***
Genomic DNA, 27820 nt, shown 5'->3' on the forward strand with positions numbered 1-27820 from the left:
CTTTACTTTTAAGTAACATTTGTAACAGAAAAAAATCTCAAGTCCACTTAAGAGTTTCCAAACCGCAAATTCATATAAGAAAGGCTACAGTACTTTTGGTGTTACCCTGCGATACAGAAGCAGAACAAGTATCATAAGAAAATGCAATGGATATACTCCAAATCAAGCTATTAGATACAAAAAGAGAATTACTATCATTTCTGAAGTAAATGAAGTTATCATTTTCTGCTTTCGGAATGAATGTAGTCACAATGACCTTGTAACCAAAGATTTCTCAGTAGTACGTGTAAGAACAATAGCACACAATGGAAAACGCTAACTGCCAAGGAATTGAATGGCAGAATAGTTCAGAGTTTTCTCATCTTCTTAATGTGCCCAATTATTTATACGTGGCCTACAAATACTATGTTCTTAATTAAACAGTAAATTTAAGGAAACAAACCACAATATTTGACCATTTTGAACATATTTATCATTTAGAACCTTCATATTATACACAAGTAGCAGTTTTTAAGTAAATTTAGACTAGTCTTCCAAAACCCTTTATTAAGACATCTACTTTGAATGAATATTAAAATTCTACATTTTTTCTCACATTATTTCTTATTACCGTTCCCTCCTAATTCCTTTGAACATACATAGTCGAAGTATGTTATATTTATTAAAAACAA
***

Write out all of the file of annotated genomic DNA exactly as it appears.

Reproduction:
Genomic DNA, 27820 nt, shown 5'->3' on the forward strand with positions numbered 1-27820 from the left:
CTTTACTTTTAAGTAACATTTGTAACAGAAAAAAATCTCAAGTCCACTTAAGAGTTTCCAAACCGCAAATTCATATAAGAAAGGCTACAGTACTTTTGGTGTTACCCTGCGATACAGAAGCAGAACAAGTATCATAAGAAAATGCAATGGATATACTCCAAATCAAGCTATTAGATACAAAAAGAGAATTACTATCATTTCTGAAGTAAATGAAGTTATCATTTTCTGCTTTCGGAATGAATGTAGTCACAATGACCTTGTAACCAAAGATTTCTCAGTAGTACGTGTAAGAACAATAGCACACAATGGAAAACGCTAACTGCCAAGGAATTGAATGGCAGAATAGTTCAGAGTTTTCTCATCTTCTTAATGTGCCCAATTATTTATACGTGGCCTACAAATACTATGTTCTTAATTAAACAGTAAATTTAAGGAAACAAACCACAATATTTGACCATTTTGAACATATTTATCATTTAGAACCTTCATATTATACACAAGTAGCAGTTTTTAAGTAAATTTAGACTAGTCTTCCAAAACCCTTTATTAAGACATCTACTTTGAATGAATATTAAAATTCTACATTTTTTCTCACATTATTTCTTATTACCGTTCCCTCCTAATTCCTTTGAACATACATAGTCGAAGTATGTTATATTTATTAAAAACAA